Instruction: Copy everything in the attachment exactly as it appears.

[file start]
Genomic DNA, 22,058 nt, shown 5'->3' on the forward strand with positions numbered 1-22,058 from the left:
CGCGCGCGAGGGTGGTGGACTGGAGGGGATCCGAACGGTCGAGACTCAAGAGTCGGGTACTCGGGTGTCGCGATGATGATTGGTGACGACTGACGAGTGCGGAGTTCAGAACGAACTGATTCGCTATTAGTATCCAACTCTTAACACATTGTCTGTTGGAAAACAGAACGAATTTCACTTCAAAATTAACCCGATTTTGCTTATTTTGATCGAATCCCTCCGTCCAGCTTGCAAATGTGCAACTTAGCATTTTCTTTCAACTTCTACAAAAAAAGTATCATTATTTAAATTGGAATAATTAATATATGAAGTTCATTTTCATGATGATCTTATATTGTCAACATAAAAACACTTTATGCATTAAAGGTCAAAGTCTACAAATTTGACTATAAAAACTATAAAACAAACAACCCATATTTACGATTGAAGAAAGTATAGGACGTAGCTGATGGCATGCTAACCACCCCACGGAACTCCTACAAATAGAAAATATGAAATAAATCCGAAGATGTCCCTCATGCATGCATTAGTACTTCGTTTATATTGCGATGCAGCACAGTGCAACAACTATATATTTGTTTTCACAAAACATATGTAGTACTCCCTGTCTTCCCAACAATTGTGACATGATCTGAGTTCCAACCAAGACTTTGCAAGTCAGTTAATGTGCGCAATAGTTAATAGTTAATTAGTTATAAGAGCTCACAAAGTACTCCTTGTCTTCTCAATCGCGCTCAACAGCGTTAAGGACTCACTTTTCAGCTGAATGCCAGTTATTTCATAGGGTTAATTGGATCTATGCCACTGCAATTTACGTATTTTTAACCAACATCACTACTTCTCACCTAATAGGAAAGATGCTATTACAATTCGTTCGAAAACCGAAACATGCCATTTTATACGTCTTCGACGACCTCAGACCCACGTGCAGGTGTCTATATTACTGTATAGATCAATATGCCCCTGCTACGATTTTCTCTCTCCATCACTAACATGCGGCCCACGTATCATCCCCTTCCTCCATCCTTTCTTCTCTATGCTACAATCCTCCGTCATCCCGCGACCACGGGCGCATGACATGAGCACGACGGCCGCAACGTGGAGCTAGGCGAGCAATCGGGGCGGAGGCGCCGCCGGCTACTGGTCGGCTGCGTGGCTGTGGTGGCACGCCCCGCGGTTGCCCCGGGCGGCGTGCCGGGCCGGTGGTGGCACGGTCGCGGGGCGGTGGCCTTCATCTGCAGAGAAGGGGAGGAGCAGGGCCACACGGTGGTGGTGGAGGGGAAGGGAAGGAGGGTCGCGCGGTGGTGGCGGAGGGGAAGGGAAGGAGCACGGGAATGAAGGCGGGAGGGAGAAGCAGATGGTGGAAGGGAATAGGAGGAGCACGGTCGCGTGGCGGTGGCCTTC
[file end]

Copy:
Genomic DNA, 22,058 nt, shown 5'->3' on the forward strand with positions numbered 1-22,058 from the left:
CGCGCGCGAGGGTGGTGGACTGGAGGGGATCCGAACGGTCGAGACTCAAGAGTCGGGTACTCGGGTGTCGCGATGATGATTGGTGACGACTGACGAGTGCGGAGTTCAGAACGAACTGATTCGCTATTAGTATCCAACTCTTAACACATTGTCTGTTGGAAAACAGAACGAATTTCACTTCAAAATTAACCCGATTTTGCTTATTTTGATCGAATCCCTCCGTCCAGCTTGCAAATGTGCAACTTAGCATTTTCTTTCAACTTCTACAAAAAAAGTATCATTATTTAAATTGGAATAATTAATATATGAAGTTCATTTTCATGATGATCTTATATTGTCAACATAAAAACACTTTATGCATTAAAGGTCAAAGTCTACAAATTTGACTATAAAAACTATAAAACAAACAACCCATATTTACGATTGAAGAAAGTATAGGACGTAGCTGATGGCATGCTAACCACCCCACGGAACTCCTACAAATAGAAAATATGAAATAAATCCGAAGATGTCCCTCATGCATGCATTAGTACTTCGTTTATATTGCGATGCAGCACAGTGCAACAACTATATATTTGTTTTCACAAAACATATGTAGTACTCCCTGTCTTCCCAACAATTGTGACATGATCTGAGTTCCAACCAAGACTTTGCAAGTCAGTTAATGTGCGCAATAGTTAATAGTTAATTAGTTATAAGAGCTCACAAAGTACTCCTTGTCTTCTCAATCGCGCTCAACAGCGTTAAGGACTCACTTTTCAGCTGAATGCCAGTTATTTCATAGGGTTAATTGGATCTATGCCACTGCAATTTACGTATTTTTAACCAACATCACTACTTCTCACCTAATAGGAAAGATGCTATTACAATTCGTTCGAAAACCGAAACATGCCATTTTATACGTCTTCGACGACCTCAGACCCACGTGCAGGTGTCTATATTACTGTATAGATCAATATGCCCCTGCTACGATTTTCTCTCTCCATCACTAACATGCGGCCCACGTATCATCCCCTTCCTCCATCCTTTCTTCTCTATGCTACAATCCTCCGTCATCCCGCGACCACGGGCGCATGACATGAGCACGACGGCCGCAACGTGGAGCTAGGCGAGCAATCGGGGCGGAGGCGCCGCCGGCTACTGGTCGGCTGCGTGGCTGTGGTGGCACGCCCCGCGGTTGCCCCGGGCGGCGTGCCGGGCCGGTGGTGGCACGGTCGCGGGGCGGTGGCCTTCATCTGCAGAGAAGGGGAGGAGCAGGGCCACACGGTGGTGGTGGAGGGGAAGGGAAGGAGGGTCGCGCGGTGGTGGCGGAGGGGAAGGGAAGGAGCACGGGAATGAAGGCGGGAGGGAGAAGCAGATGGTGGAAGGGAATAGGAGGAGCACGGTCGCGTGGCGGTGGCCTTC